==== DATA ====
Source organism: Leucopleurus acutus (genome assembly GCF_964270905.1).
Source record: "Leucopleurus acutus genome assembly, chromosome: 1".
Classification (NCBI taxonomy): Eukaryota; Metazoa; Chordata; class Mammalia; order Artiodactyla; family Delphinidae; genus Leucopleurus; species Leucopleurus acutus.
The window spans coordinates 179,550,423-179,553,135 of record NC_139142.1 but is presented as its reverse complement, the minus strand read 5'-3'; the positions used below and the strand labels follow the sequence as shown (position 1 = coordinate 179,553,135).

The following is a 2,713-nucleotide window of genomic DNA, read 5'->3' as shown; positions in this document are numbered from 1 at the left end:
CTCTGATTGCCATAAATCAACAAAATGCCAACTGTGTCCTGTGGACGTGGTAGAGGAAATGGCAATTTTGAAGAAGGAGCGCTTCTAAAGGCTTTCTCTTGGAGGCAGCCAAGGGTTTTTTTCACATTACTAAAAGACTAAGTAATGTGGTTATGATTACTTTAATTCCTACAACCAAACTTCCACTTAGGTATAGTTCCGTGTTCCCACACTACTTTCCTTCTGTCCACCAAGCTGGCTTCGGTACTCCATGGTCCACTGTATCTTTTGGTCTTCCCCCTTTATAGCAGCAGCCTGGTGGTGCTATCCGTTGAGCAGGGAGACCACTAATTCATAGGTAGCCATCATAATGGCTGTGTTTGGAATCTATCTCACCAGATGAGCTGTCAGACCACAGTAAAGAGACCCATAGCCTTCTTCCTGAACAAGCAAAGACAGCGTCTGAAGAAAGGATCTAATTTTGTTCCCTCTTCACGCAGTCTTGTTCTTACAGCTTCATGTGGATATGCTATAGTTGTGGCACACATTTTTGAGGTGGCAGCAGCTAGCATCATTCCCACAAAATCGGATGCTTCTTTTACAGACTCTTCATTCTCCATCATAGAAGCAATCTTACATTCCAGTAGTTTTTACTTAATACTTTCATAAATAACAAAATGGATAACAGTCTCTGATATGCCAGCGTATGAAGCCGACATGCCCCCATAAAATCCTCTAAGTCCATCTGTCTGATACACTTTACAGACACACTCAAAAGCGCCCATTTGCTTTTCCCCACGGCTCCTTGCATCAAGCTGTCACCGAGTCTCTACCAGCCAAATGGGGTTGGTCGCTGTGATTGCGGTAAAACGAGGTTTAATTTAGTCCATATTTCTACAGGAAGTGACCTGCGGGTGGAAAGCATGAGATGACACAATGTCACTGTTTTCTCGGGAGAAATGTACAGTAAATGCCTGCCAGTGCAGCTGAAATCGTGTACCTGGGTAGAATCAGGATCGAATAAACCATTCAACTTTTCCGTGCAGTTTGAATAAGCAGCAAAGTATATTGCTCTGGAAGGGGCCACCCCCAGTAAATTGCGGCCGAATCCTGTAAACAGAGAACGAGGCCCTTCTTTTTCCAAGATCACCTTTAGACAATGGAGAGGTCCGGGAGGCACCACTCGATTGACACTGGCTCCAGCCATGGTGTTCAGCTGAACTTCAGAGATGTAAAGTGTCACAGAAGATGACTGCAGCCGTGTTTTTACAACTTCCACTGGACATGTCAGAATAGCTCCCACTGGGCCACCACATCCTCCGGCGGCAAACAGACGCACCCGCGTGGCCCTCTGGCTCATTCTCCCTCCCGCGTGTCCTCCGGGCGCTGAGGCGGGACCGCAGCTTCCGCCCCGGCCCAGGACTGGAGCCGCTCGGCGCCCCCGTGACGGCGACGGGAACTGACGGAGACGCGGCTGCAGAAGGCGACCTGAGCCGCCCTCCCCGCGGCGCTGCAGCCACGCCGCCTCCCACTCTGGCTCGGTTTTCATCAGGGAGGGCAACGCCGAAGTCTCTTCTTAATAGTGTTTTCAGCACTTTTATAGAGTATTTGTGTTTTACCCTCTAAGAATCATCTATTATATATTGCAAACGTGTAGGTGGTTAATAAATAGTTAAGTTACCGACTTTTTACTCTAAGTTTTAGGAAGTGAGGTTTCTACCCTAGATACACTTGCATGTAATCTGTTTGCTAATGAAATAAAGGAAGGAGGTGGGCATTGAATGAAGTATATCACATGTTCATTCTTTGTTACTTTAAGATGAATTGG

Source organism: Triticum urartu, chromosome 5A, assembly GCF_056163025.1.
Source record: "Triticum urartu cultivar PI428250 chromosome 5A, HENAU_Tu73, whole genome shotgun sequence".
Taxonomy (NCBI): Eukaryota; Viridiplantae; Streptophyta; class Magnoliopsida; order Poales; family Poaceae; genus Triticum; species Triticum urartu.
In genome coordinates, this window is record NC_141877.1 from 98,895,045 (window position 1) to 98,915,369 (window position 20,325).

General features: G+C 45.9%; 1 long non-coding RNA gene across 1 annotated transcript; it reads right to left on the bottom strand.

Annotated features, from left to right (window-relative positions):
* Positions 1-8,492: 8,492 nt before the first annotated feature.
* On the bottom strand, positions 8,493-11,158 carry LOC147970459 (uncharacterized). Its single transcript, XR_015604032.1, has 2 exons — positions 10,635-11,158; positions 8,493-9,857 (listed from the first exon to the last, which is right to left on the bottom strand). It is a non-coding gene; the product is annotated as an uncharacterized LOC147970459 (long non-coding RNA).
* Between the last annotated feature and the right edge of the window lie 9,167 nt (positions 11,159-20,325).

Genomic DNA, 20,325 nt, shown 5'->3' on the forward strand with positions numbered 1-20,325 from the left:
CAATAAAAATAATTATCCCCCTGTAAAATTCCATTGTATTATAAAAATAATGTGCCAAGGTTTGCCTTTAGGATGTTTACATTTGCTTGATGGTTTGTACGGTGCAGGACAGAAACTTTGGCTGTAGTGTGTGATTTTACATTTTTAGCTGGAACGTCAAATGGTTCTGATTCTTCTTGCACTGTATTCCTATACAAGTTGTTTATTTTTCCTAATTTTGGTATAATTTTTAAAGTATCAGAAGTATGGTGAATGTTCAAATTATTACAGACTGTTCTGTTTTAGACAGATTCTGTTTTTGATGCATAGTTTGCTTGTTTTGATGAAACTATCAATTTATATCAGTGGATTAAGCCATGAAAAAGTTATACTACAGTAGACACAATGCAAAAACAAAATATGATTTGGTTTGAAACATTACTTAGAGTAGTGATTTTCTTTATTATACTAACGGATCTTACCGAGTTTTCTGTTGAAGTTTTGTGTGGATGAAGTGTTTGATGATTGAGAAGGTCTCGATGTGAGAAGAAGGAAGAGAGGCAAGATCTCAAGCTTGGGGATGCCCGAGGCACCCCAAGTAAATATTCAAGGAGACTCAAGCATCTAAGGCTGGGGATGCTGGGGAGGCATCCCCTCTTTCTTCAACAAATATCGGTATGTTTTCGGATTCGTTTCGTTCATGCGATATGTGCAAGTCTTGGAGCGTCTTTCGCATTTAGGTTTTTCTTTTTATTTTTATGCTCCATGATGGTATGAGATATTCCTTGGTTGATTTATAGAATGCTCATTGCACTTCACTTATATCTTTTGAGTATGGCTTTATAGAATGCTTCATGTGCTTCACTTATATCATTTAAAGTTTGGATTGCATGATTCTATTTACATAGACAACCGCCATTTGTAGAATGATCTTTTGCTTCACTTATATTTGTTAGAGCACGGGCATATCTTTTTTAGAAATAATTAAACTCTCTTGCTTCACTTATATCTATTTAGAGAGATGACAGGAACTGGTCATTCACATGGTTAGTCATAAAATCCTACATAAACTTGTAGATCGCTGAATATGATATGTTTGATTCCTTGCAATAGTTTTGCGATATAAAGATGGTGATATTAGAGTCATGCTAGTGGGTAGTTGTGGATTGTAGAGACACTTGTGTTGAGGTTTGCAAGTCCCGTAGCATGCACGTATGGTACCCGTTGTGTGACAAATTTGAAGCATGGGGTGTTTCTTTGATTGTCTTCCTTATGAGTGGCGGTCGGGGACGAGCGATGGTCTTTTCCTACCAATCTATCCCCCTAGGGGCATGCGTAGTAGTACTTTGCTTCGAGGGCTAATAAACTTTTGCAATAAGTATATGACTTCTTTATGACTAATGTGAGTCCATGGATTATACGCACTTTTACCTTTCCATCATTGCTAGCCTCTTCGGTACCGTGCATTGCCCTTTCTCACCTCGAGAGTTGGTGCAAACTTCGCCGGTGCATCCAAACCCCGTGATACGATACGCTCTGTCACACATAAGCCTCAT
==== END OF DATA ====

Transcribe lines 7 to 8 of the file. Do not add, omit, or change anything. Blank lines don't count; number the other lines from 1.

Source organism: Triticum urartu, chromosome 5A, assembly GCF_056163025.1.
Source record: "Triticum urartu cultivar PI428250 chromosome 5A, HENAU_Tu73, whole genome shotgun sequence".